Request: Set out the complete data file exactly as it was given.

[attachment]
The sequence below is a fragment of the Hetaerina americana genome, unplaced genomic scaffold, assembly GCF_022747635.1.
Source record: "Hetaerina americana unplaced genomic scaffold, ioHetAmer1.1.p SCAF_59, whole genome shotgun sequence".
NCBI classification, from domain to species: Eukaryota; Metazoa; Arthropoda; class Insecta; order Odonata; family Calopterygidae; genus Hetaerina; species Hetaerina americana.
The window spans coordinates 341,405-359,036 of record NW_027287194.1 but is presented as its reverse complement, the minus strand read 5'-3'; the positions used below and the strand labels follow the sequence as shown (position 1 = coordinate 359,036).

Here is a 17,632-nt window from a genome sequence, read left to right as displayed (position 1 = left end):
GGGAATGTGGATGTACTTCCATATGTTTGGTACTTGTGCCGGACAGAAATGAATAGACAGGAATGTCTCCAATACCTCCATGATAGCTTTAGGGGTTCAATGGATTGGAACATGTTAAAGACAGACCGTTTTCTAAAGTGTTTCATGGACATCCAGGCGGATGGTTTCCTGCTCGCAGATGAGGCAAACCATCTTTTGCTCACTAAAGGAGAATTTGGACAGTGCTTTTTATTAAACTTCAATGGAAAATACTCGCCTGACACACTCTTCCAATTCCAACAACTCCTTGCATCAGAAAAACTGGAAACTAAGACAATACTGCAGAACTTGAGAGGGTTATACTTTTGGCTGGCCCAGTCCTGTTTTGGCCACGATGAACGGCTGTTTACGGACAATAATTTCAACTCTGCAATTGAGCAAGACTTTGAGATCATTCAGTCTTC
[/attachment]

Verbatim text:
The sequence below is a fragment of the Hetaerina americana genome, unplaced genomic scaffold, assembly GCF_022747635.1.
Source record: "Hetaerina americana unplaced genomic scaffold, ioHetAmer1.1.p SCAF_59, whole genome shotgun sequence".
NCBI classification, from domain to species: Eukaryota; Metazoa; Arthropoda; class Insecta; order Odonata; family Calopterygidae; genus Hetaerina; species Hetaerina americana.
The window spans coordinates 341,405-359,036 of record NW_027287194.1 but is presented as its reverse complement, the minus strand read 5'-3'; the positions used below and the strand labels follow the sequence as shown (position 1 = coordinate 359,036).

Here is a 17,632-nt window from a genome sequence, read left to right as displayed (position 1 = left end):
GGGAATGTGGATGTACTTCCATATGTTTGGTACTTGTGCCGGACAGAAATGAATAGACAGGAATGTCTCCAATACCTCCATGATAGCTTTAGGGGTTCAATGGATTGGAACATGTTAAAGACAGACCGTTTTCTAAAGTGTTTCATGGACATCCAGGCGGATGGTTTCCTGCTCGCAGATGAGGCAAACCATCTTTTGCTCACTAAAGGAGAATTTGGACAGTGCTTTTTATTAAACTTCAATGGAAAATACTCGCCTGACACACTCTTCCAATTCCAACAACTCCTTGCATCAGAAAAACTGGAAACTAAGACAATACTGCAGAACTTGAGAGGGTTATACTTTTGGCTGGCCCAGTCCTGTTTTGGCCACGATGAACGGCTGTTTACGGACAATAATTTCAACTCTGCAATTGAGCAAGACTTTGAGATCATTCAGTCTTC